Add. Endd. 2pp. [France VIII. 68.]
Oct 13386. Cobham to Walsingham
I have had brought to my hands this packet, the cover of which was opened, and because I saw the letters had the direction you may see, I would leave the opening of it to you, with opinion they contained matter 'feete' to be first discovered in England, for the better service of her Majesty, notwithstanding by the directions and the seals I have cause to think the French ambassador in England deals much the favour of the Scottish affairs, as I surmise other French ministers who serve about her Majesty do the like.
I send herewith another packet directed to M. Marchaumont; it may be, if it be as I hear, that he has letters in favour of d'Aubigny, in whose cause I hear he will deal with her Majesty. Thus those Scottish practices are handled as stumbling-blocks to be cast in the way, 'for the impeaching of the marching to the settling in Scotland of God's word and will,' and to overthwart her Majesty's establishing of her further repose and strength. The example of uniting Portugal to Castile was found necessary to King Philip; what Scotland may seem to her Majesty, God knows. Methinks the Scots may see how unprofitable the pensions of France are to them, and that they are used but to serve a turn, but her Majesty's graces are more natural; the favours received from England have been to better purpose than the French. And their uniting of themselves with England will be to their great profit and comfort, which God send it, to her Majesty's contentation and perpetual glory.—Paris, 13 October 1582.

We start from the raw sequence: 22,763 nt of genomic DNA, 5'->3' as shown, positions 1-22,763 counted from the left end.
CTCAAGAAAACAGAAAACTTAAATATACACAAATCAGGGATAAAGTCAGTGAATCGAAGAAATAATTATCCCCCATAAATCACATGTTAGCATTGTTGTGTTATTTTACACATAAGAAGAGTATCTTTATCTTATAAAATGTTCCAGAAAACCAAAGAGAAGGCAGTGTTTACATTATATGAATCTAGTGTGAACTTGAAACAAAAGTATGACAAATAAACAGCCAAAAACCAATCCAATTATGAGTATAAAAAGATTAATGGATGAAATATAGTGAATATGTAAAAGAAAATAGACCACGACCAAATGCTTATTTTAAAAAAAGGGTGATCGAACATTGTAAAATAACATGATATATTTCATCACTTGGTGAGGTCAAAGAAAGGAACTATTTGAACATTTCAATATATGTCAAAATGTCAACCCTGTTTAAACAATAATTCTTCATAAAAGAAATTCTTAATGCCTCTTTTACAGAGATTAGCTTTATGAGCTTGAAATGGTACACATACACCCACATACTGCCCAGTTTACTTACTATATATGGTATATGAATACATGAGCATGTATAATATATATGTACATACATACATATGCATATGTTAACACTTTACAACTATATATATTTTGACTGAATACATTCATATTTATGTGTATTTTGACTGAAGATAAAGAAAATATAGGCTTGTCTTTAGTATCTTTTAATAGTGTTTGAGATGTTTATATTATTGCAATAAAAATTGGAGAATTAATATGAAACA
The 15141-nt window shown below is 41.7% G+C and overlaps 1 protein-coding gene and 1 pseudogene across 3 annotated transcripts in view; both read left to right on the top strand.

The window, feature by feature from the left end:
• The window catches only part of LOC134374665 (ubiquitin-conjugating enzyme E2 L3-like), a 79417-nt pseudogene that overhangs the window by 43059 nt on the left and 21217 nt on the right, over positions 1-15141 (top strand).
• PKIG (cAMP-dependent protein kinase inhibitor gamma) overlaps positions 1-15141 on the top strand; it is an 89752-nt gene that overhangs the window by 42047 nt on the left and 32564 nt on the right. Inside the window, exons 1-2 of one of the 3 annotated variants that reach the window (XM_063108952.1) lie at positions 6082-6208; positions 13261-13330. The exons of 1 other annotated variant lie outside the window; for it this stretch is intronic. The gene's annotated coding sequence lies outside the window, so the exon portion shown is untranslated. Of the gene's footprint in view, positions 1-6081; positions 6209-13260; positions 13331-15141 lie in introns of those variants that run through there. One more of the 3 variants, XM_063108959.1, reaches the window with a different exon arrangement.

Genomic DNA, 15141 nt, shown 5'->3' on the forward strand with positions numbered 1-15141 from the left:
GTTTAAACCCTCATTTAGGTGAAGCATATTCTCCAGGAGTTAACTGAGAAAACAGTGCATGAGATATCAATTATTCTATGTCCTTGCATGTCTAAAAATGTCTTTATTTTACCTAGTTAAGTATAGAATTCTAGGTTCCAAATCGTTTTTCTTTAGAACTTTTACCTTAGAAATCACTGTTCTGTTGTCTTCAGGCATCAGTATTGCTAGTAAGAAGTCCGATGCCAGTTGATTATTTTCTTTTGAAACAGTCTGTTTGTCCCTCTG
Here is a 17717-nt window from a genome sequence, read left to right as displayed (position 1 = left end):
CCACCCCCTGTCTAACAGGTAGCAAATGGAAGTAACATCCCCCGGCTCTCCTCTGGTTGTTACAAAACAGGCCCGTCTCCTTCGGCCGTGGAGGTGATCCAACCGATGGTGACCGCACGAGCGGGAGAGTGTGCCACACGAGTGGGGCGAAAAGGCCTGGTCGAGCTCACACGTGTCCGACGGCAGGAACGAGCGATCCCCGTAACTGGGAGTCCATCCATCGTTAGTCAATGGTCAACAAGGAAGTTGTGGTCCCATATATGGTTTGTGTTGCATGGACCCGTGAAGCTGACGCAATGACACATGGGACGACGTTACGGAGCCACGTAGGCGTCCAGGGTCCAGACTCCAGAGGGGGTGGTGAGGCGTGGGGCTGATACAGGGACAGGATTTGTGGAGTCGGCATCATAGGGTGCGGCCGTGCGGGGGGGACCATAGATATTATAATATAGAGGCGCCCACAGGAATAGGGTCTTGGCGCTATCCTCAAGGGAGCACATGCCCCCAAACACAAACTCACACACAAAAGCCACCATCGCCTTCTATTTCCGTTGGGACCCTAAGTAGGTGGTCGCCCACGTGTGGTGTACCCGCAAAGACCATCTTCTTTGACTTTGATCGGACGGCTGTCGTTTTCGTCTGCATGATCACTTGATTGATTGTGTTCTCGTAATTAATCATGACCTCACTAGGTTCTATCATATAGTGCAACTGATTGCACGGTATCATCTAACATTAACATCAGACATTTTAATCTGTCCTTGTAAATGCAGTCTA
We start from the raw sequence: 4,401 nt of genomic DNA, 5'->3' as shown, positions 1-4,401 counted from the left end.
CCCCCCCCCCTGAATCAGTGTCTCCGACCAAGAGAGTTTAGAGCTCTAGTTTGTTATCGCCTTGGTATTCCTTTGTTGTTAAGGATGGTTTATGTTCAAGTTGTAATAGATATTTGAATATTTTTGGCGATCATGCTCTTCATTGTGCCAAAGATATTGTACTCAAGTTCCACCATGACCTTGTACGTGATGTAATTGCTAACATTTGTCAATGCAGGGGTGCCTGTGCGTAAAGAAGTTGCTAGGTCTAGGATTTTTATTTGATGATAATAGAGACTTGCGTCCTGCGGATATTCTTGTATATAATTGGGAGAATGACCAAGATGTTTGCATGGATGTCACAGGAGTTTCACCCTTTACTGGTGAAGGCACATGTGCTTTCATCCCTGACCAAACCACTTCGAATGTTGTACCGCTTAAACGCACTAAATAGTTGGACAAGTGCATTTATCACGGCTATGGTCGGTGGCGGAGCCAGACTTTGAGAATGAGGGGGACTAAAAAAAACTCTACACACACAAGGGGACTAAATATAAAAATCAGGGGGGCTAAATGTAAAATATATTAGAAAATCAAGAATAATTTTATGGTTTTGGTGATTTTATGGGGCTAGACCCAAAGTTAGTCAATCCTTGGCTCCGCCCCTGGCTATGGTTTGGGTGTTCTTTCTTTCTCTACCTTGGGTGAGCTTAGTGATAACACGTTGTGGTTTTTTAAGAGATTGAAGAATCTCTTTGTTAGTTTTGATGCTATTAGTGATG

Add. Endd. 1 p. [Ibid. VIII. 69.]
Oct 13387. John Norris to Walsingham